Picture taking your first flying lesson and being asked by your flight instructor to land the plane by yourself. Or that during your first driving lesson you were asked to parallel park the car. Crazy, right? Absolutely! But to a beginner, some of the very challenging things we ask them to do might seem just as traumatic and impossible. Sure we cushion difficult tasks by providing tiny steps toward the goal, and anticipate what might be a struggle to learn by strengthening precursive actions, but nonetheless, for some students, it can seem as daunting as landing a plane or parallel parking a car. The answer for me rests in trying to remember what it was like when I first learned what I am about to ask my students to do. Putting ourselves in their place is a great way to feel what they feel, to worry about what they worry about, to know the frustrations they are sensing, and to remember the dread that might be wafting over them. There is no question that the better we hone our teaching skills, the more we can lessen or alleviate those things. But remembering that very moment when we first were learning something is certainly a great way to think about what we do and how we do it.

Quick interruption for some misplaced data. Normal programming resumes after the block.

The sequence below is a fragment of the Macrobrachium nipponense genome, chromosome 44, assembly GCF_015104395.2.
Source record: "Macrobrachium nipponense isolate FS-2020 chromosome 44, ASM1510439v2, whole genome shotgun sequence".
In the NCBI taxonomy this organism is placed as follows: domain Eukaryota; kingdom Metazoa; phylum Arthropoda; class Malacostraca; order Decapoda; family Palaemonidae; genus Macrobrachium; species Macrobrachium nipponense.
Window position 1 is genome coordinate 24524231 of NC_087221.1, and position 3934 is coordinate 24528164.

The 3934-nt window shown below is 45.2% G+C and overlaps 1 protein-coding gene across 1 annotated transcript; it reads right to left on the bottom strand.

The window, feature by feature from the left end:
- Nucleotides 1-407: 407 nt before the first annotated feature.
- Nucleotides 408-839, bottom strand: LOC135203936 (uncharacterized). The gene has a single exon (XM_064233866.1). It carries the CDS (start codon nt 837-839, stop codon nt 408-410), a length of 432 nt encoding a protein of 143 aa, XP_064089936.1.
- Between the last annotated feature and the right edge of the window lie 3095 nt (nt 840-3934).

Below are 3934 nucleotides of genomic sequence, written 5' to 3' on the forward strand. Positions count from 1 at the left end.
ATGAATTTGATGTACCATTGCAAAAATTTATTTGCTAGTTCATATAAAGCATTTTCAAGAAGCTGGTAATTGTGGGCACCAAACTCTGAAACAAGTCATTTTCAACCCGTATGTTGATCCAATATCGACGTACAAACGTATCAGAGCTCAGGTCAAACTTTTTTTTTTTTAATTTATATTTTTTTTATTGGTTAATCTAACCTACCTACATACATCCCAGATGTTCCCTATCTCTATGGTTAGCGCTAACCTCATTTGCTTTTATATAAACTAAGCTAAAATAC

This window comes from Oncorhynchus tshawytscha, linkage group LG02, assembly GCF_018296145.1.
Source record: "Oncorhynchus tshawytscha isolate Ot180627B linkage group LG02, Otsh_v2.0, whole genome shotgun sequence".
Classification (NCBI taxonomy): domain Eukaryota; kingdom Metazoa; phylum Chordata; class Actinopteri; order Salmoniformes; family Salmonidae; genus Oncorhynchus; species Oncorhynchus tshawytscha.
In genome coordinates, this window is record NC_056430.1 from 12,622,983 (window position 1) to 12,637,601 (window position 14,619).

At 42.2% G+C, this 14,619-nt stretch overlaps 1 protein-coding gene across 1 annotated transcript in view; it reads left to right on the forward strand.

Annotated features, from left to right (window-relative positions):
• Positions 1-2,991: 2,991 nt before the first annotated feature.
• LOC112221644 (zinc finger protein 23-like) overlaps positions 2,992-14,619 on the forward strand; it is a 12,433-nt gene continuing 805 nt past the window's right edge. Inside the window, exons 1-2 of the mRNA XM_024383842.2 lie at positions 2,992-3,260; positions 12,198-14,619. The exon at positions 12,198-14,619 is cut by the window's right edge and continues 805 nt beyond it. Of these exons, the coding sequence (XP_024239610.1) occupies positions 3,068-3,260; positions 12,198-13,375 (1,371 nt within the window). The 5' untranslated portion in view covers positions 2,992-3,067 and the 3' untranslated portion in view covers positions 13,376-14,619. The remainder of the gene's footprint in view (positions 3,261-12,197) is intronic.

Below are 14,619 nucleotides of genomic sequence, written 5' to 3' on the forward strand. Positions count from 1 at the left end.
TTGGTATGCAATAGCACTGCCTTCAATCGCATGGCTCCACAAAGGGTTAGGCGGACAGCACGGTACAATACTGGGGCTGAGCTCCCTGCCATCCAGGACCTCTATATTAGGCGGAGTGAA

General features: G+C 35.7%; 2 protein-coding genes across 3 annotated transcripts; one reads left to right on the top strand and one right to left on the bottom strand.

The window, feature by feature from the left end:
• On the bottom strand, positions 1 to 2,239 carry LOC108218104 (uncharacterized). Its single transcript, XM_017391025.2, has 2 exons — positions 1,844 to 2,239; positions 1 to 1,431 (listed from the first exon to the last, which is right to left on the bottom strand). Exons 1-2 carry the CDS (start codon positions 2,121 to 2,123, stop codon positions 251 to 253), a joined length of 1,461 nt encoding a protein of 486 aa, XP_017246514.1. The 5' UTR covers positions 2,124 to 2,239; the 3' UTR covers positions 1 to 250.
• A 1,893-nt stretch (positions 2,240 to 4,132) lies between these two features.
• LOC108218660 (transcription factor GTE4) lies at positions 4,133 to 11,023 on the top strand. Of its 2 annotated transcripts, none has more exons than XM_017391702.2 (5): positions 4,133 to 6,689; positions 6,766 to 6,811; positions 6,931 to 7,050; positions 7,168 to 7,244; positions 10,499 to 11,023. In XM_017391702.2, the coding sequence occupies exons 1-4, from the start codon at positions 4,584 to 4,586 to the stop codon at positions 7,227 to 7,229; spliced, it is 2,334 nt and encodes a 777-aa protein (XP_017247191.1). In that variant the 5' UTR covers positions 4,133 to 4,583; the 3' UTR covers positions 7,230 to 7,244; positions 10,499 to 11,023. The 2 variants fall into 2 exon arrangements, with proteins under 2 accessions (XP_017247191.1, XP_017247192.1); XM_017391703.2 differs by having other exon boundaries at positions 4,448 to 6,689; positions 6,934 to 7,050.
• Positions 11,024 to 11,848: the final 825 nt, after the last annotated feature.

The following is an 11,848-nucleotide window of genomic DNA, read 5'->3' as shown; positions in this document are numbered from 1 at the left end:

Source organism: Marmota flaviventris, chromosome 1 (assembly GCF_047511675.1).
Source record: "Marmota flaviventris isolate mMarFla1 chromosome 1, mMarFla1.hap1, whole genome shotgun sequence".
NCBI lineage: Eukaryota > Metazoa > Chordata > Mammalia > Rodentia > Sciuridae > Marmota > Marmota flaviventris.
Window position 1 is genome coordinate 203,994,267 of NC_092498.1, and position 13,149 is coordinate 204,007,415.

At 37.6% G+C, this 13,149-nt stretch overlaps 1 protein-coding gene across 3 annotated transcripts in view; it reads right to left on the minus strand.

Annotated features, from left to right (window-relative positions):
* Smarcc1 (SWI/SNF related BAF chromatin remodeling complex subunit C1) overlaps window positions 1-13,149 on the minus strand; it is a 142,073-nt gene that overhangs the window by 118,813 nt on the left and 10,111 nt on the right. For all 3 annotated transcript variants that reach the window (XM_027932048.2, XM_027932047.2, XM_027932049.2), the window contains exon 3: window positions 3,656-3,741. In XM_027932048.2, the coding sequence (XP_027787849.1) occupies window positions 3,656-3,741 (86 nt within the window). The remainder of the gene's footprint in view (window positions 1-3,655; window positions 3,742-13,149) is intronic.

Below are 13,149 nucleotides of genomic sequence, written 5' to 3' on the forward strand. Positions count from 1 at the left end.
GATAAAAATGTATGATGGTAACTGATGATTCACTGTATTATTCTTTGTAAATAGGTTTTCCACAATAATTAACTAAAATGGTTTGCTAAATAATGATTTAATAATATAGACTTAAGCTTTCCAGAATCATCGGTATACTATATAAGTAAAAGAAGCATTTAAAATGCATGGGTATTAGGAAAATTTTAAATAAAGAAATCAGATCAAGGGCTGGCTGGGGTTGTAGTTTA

Peter Loel Boonshaft, Director of Education
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